“The bacteria, which is also found in estuaries like the St. Lucie and St. Sebastian rivers, occurs naturally and is not linked to pollution, Barbarite said. Quantities vary depending on climatic conditions.”
But it is connected to the Salinity of the water which also is what kills everything else like our oysters. So by forcing millions of gallons of fresh water down the river into the lagoon the salinity is changed.
“Most likely in spots near freshwater discharges.”
“29.5 percent of cases resulted in deaths (2004-13)”
People affected: Those with Alcohol Abuse, Liver Disease, Diabetes, Heart Disease
I can’t wait to see the spin. Because just two years ago we were assured there was nothing wrong with the water.
“and the longer this vacuum persists, the greater the threat to Treasure Coast residents who swim, boat, wade, paddleboard and fish in the waterway.
Two recent incidents — one fatal — have ratcheted up the importance of identifying the microbial culprits, case by case, and establishing cause-and-effect relationships between exposure to tainted lagoon water and bacterial infections.”
“Health officials and health care providers need to get ahead of the issue. Given the fact doctors don’t have a protocol for testing or reporting waterborne illnesses, it’s easy to see why so many questions remain unanswered.”
It should be standard procedure for doctors to report all suspected cases of waterborne illnesses to the Florida Department of Health.
Moreover, this information needs to be collected in a database. Over time, this knowledge may reveal trends that prove beneficial in protecting lagoon aficionados and treating those who contract waterborne infections.”
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” Salt is the key to safe water.” by Tyler Treadway
I’ll post the link when I can find the article. According to Gabrille Barbarite death are rare but how do we even know this if no one is reporting or logging water born illnesses? So I would refraise that to ” We have no earthly idea how many people have gotten sick from the Indian River Lagoon.”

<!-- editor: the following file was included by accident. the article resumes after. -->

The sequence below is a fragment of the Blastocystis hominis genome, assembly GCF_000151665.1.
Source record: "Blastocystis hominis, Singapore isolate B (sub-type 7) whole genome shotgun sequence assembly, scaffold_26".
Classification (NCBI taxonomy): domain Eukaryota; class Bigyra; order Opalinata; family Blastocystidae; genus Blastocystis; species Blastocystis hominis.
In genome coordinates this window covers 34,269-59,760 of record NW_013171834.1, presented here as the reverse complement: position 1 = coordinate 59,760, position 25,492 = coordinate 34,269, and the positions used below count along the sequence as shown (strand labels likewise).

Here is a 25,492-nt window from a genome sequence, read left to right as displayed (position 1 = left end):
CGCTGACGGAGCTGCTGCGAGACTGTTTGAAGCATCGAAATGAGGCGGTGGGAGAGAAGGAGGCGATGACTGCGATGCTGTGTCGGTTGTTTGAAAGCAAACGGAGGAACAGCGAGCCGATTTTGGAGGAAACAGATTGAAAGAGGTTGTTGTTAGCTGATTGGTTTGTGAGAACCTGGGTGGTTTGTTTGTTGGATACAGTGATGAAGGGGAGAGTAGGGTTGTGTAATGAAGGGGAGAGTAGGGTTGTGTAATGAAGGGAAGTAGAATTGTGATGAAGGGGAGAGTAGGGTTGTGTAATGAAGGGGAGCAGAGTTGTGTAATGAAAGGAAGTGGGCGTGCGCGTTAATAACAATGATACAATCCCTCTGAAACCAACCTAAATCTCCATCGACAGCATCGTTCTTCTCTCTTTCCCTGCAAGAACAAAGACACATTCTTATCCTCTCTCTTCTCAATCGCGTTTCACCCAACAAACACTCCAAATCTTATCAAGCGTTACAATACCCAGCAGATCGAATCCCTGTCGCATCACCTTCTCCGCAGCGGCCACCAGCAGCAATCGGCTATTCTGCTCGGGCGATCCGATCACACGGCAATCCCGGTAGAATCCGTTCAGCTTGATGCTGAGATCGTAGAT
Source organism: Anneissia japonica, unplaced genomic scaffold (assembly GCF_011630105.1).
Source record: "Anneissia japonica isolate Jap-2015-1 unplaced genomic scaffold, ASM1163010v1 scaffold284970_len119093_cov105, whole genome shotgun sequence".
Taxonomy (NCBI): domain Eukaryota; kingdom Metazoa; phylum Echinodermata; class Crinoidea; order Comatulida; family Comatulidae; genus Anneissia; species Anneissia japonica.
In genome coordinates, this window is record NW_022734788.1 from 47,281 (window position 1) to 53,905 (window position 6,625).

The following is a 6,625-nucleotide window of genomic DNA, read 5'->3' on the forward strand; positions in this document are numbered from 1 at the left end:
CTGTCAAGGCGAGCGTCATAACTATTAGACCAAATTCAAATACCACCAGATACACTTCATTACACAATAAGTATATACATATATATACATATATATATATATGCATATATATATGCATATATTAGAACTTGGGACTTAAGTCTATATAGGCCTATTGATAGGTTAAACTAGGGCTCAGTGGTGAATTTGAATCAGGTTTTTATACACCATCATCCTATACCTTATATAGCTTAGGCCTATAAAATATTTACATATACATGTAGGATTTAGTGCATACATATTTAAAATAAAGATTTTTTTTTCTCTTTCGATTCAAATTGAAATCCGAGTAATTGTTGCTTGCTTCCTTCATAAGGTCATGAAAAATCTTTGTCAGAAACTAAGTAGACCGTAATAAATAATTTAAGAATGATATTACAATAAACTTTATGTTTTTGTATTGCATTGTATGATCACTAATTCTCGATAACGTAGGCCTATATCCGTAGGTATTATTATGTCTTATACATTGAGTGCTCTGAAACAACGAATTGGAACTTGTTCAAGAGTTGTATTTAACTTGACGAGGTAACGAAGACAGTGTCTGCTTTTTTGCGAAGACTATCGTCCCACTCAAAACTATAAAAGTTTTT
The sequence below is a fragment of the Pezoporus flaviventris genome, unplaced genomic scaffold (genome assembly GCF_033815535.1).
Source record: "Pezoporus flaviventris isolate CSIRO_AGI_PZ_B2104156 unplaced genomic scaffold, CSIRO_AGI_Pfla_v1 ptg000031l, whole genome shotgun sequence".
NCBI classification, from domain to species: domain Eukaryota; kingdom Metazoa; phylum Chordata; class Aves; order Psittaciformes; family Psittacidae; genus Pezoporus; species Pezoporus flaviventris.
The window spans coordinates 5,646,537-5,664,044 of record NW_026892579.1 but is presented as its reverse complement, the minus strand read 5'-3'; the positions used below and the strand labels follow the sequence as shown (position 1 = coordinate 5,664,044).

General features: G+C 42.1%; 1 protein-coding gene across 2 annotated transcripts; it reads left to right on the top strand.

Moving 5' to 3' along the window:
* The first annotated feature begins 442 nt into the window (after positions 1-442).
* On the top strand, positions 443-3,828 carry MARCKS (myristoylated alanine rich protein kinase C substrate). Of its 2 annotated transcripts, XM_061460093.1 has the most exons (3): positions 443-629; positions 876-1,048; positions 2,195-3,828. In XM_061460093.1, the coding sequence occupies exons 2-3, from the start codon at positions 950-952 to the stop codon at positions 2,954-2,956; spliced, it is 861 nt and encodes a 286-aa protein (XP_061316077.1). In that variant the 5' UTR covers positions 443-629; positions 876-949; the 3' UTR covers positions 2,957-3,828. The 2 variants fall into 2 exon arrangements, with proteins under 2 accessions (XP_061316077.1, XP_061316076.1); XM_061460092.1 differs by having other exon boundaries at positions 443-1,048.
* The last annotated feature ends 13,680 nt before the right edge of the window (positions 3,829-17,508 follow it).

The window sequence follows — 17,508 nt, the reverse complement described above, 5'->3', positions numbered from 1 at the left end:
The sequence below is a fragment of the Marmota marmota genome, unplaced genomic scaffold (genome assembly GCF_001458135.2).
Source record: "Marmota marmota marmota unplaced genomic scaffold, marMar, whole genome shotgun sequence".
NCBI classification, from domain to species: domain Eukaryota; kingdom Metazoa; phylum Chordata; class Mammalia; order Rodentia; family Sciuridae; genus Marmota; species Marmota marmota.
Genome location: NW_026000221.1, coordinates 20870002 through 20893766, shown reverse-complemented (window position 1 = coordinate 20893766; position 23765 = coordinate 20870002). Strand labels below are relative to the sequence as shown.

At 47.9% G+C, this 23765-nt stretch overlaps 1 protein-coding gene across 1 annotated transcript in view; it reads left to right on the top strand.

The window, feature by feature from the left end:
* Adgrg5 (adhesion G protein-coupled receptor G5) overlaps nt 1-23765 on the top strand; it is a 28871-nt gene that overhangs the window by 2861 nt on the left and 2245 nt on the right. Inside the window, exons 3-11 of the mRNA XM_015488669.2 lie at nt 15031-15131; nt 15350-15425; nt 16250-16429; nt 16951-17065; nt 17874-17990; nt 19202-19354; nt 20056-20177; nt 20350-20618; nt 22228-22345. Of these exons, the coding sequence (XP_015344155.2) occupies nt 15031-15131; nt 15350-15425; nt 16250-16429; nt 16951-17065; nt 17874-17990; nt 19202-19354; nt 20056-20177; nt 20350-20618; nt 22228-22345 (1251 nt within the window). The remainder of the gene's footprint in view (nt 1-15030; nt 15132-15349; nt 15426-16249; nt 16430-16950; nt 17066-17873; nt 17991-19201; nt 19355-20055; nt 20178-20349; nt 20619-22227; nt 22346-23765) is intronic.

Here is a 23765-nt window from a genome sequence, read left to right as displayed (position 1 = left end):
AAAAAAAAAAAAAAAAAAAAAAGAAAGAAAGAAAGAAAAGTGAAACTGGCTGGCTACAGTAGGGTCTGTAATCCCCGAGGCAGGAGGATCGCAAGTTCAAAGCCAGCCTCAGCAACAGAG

“Some areas of the lagoon are safer than others.”
You can check the LOBO and Kilroy water sensors.
But keep in mind salinity can change with rain or out going tide.
What do we need now?
Our local lawmakers need to all talk to our health departments and our hospitals and doctors and urgent cares and come up with some kind of reporting system.
Warnings need to be posted for people with immune system disorders, alcoholics, people with liver diseases, diabetes, heart disease , the elderly and infants etc. We have this information now. We have a duty to warn people.
Our wonderful Dr Edie Widder from Orca said in this piece that she suspects these cases have gone unreported for years. She also said she does not think that clinics and doctors are not taking the time to culture the bacteria. How hard is that? One Agar plate zoom zoom zoom done! Or a blood culture. 2 second blood draw.
The world has gone a little wild and we have seen it up close and personal this past year with our legislators. Lets not let this happen with the people are suppose to be taking care of us. I’m sure there is a grant out there that someone can get to do what needs to be done and there are plenty of volunteers in the medical field that would be willing to help.
If we don’t speak up nothing will be done.
Where do we start? Please add your suggestions to this blog post!
Let’s make this happen.